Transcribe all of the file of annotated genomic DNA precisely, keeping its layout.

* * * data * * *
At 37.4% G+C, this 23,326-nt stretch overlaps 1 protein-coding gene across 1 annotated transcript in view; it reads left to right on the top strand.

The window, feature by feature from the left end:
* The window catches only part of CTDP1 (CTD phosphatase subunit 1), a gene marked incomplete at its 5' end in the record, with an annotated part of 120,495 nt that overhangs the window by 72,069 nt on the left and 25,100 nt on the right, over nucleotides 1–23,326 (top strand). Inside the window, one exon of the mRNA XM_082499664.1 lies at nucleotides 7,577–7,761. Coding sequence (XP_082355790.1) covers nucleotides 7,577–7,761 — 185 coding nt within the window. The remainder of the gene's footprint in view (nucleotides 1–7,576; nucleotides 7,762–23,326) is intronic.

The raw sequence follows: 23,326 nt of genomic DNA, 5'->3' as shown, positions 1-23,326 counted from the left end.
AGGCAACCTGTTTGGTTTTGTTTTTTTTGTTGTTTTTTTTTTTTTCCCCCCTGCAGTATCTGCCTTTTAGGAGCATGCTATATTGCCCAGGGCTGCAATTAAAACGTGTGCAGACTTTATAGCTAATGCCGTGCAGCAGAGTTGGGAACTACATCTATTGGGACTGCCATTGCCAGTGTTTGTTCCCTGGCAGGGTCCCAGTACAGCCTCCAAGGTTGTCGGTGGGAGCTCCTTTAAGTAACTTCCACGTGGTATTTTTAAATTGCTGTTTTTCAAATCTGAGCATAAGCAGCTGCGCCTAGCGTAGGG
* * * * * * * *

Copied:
At 37.4% G+C, this 23,326-nt stretch overlaps 1 protein-coding gene across 1 annotated transcript in view; it reads left to right on the top strand.

The window, feature by feature from the left end:
* The window catches only part of CTDP1 (CTD phosphatase subunit 1), a gene marked incomplete at its 5' end in the record, with an annotated part of 120,495 nt that overhangs the window by 72,069 nt on the left and 25,100 nt on the right, over nucleotides 1–23,326 (top strand). Inside the window, one exon of the mRNA XM_082499664.1 lies at nucleotides 7,577–7,761. Coding sequence (XP_082355790.1) covers nucleotides 7,577–7,761 — 185 coding nt within the window. The remainder of the gene's footprint in view (nucleotides 1–7,576; nucleotides 7,762–23,326) is intronic.

The raw sequence follows: 23,326 nt of genomic DNA, 5'->3' as shown, positions 1-23,326 counted from the left end.
AGGCAACCTGTTTGGTTTTGTTTTTTTTGTTGTTTTTTTTTTTTTCCCCCCTGCAGTATCTGCCTTTTAGGAGCATGCTATATTGCCCAGGGCTGCAATTAAAACGTGTGCAGACTTTATAGCTAATGCCGTGCAGCAGAGTTGGGAACTACATCTATTGGGACTGCCATTGCCAGTGTTTGTTCCCTGGCAGGGTCCCAGTACAGCCTCCAAGGTTGTCGGTGGGAGCTCCTTTAAGTAACTTCCACGTGGTATTTTTAAATTGCTGTTTTTCAAATCTGAGCATAAGCAGCTGCGCCTAGCGTAGGG